SLOVAKIA has prepared an aid package consisting of funds and rescue workers to support recovery efforts and humanitarian projects in Japan in the wake of the massive earthquake and tsunami that hit the country in mid-March.
PM Iveta Radičová sent her condolences to her Japanese counterpart Naoto Kano in response to the disaster. The quake and subsequent tsunami has left tens of thousands of victims unaccounted for.
“I wish you and the people of Japan strength to deal with the damage and also in your efforts to restore the earthquake-hit infrastructure,” said Radičová, as quoted by TASR newswire. “I'm convinced that despite the unpredictability of natural disasters, Japan will be able to restore normal life in the affected parts of the country as soon as possible.”
Slovak President Ivan Gašparovič has also sent his condolences to Emperor Akihito.
Slovakia prepares aid
The European Council, which convened in an extraordinary session in response to the disaster, has agreed to coordinate help for Japan. Slovakia will contribute €250,000 for humanitarian assistance, Radičová said, as quoted by the SITA newswire.
“We want to coordinate the whole process of humanitarian aid with other countries in order to prevent duplicate efforts and, also, to make sure that they [Japan] don’t miss out on getting something they need,” Radičová said on March 14, adding that the form and the scope of the assistance has not yet been settled.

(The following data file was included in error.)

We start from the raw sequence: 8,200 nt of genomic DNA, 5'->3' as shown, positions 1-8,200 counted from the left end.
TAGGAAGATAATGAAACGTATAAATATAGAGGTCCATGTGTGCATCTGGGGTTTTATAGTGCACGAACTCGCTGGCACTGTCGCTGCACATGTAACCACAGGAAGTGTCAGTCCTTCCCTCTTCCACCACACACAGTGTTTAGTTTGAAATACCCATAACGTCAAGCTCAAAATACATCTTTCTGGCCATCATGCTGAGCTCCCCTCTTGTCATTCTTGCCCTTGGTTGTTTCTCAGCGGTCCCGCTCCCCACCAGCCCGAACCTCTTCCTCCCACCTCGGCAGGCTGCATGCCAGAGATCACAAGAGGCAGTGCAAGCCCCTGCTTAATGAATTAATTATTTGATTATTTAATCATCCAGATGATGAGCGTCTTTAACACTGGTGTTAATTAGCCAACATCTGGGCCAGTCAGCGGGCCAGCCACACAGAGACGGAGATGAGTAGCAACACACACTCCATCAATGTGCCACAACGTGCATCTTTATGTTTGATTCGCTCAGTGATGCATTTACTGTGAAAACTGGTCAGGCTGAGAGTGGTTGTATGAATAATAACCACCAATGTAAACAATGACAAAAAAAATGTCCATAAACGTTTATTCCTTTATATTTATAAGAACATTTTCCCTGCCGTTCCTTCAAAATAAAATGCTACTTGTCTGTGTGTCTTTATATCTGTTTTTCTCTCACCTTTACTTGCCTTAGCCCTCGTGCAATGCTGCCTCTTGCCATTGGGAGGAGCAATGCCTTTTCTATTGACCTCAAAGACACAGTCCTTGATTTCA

Radičová said the key issue is arranging the transport and distribution of the humanitarian aid and making sure it goes where it’s most needed.
“It has turned out in the past that sending financial resources hasn’t always been the most effective form of aid so we are looking at offering some form of material, concrete help,” Radičová said.
Apart from the financial support, Slovakia is also preparing to send a team from the Special Rescue Dog Service, located in Nyrovce in the Nitra region, which also took part in the rescue efforts in the Hungarian village of Kolontár when it was hit by a wave of toxic red sludge in autumn 2010.
Alexander Berek, the director of the rescue service, said that they are ready to dispatch a 20-member group of international specialists who already have experience dealing with the after-effects of various natural disasters both at home and abroad.
“We have Slovak and Hungarian rescuers, dog-handlers, doctors and four divers in our team,” Berek told the TASR newswire. “Another eight Hungarian doctors specialising in rescue work related to natural disasters are ready to join our group.”
The rescue team contacted the Interior Ministry and the Foreign Ministry to offer its assistance immediately after the earthquake was reported.
“We're ready to hit the road immediately, if necessary,” said Berek.
Radičová also confirmed that Slovakia is ready to send 25 rescue workers, as well as food, water, blankets, and shelter, within four hours of receiving notice.
“We are only waiting for the response from Japan, so that they confirm what they need, how, in when,” she said, as quoted by SITA.
15. Mar 2011 at 15:00 | Compiled by Spectator staff , Compiled by Michaela Terenzani